The bei bei was known to the early users of thebabywearer.com and seemed to be a little less popular than the Hmong (but 'bei' is too short a term for the search engine at thebabywearer.com so I may have missed some threads). There was one company who imported bei bei from China as well as producing their own. Like with the other carrier types babywearers would sometimes import these carriers directly. Babywearers in the forum would often use these carriers in the same manner as a narrow blanket podaegi even though traditionally these carriers were used differently.
These three carriers were seen as distinct styles but there was a lot of overlap.
Development of the narrow blanket style
The first podaegi's made for the western market had the very wide blanket and straight top strap of the traditional podaegi but later some of the same companies came out with a narrow blanket version. They just shrank the width of the blanket - the rest of the carrier was constructed in the same way (eg straight stap only). Ellaroo is a good example of this. Ellaroo took over another company making wide blanket podaegi's called Onmamasback (which was one of the first companies making podaegi's to appear) and kept the same basic traditional design although they did add padding to the straps.
Earliest thread on The Babywearer about podaegi's is 2003 (although one poster mentions she has know about podaegi's for about a year. The posters seem to be referring to traditional wide blanket podaegi's only and the only local (US) maker mentioned is Onmamasback which had recently been bought out by Ellaroo.
The narrow blanket podaegi is first mentioned in 2004 (although it doesn't sound like it was a brand new idea so may have been around before this)
The original ellaroo podaegi instructions although they do have a narrow blanket pictured do not show the tying version where the straps go over the shoulder first (Hmong/Nyia/Bei Bei style). The tying options are more traditional (well except for the front facing out option!) Torso carry is shown plus a front and back carry that is tied in a similar way but after the straps are crossed under the arms instead of going back around and bypassing the shoulders the straps are placed over the shoulders. This creates a carry that puts little weight on the shoulders as it distributes the weight to the wearers torso (and it does feel much more like a torso carry than a shoulder only carry) (basically it's worn like a FWCC or a BWCC for those familiar with woven wrap carries). It's almost like it's in between the old and new way of wearing.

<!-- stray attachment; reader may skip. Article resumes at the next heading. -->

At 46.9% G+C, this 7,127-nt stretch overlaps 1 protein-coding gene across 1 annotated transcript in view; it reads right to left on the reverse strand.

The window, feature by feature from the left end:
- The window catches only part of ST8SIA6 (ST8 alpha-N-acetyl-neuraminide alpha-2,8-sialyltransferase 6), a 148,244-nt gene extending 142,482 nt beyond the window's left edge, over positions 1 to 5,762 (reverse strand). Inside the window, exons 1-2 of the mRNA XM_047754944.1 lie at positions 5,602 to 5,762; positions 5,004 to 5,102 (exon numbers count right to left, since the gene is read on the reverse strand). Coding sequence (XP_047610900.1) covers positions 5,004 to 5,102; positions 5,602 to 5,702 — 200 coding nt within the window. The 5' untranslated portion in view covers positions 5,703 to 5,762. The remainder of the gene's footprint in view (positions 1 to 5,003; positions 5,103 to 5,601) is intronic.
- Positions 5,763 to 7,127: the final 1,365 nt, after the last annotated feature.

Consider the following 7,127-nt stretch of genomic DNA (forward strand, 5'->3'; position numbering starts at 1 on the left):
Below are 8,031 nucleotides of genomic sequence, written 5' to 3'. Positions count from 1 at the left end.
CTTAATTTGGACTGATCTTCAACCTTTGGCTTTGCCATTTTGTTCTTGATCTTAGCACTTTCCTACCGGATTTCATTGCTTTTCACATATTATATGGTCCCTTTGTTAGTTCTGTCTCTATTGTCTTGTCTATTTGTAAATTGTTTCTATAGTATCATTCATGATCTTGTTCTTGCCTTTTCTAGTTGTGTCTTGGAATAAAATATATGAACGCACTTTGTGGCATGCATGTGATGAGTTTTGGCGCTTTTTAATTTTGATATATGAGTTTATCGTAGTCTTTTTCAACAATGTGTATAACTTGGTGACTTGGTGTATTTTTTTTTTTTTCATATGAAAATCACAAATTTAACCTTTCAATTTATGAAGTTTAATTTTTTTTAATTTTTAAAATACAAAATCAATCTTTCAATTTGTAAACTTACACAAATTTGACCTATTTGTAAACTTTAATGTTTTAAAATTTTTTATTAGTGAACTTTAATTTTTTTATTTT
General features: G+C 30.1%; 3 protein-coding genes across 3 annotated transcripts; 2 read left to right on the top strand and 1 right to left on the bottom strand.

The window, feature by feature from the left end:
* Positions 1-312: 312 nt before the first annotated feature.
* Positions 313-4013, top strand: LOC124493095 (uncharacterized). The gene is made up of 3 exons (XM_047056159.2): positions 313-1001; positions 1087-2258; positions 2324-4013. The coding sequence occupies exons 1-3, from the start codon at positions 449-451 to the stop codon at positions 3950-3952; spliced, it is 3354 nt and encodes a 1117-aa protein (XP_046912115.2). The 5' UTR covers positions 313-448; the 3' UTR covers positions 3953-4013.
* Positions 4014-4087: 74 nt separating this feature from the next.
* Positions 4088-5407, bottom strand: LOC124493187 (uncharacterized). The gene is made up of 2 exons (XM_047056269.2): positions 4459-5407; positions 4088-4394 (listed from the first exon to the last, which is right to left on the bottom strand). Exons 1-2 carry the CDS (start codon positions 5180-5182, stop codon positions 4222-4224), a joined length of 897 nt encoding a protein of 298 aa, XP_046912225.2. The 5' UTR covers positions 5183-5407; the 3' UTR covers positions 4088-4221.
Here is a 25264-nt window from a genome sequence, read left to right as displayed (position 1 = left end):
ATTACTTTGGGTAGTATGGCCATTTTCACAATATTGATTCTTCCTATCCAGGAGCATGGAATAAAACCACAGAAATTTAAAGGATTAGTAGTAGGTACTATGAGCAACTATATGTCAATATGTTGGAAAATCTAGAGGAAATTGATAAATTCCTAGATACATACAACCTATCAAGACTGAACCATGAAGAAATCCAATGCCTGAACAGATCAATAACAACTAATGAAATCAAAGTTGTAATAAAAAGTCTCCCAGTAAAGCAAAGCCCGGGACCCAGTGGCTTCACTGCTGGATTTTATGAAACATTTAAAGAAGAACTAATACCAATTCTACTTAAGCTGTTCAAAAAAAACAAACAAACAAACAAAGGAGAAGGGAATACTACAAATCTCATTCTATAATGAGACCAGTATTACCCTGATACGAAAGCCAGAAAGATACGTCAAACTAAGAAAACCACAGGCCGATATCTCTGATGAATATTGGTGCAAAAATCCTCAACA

Photos of Ellaroo wide and narrow blanket podaegi's (tied in the same way.) The blanket in later versions of their narrow blanket podaegi's were made longer.
The angled strap version appeared not long after (not offered by Ellaroo but typical of the later narrow blanket podaegi). Freehand switched from straight to an angled strap version (they may have offered both styles for a while) and were the most popular maker (this company also made a Hmong style too).
I suspect this change may have been influenced by the fact that the straps of the narrow blanket can be tied similarly to the top straps of a mei tai and that's what people tended to do, as that was what users were more familiar with (from the more popular mei tai / meh dai). This use may also have been influenced by the narrow blanket Asian carriers which were used over the shoulder only and some members of the babywearer were also familiar with.
There are certainly instances in the forums of people buying the Ellaroo podaegi and tying it without reading the instructions - tying it more like a mei tai with the straps over the shoulder instead - and liking it enough to stick with that even when they realized the way they had tied it was 'wrong'.
... I just got an ellaroo podaegi - it's the small blanket version. I tried it today with my 11 month old. Great I thought, didn't take long to put on and seemed comfy.... then I looked at the instructions again and realized I had put it on wrong....Does anyone else have a podaegi and use it tied this way - can anyone see an obvious reason why it shouldn't be used this way? Please let me know how everyone else gets along with the small blanket podaegi (ellaroo) (from thebabywearer.com Josie, Jan 15, 2005)}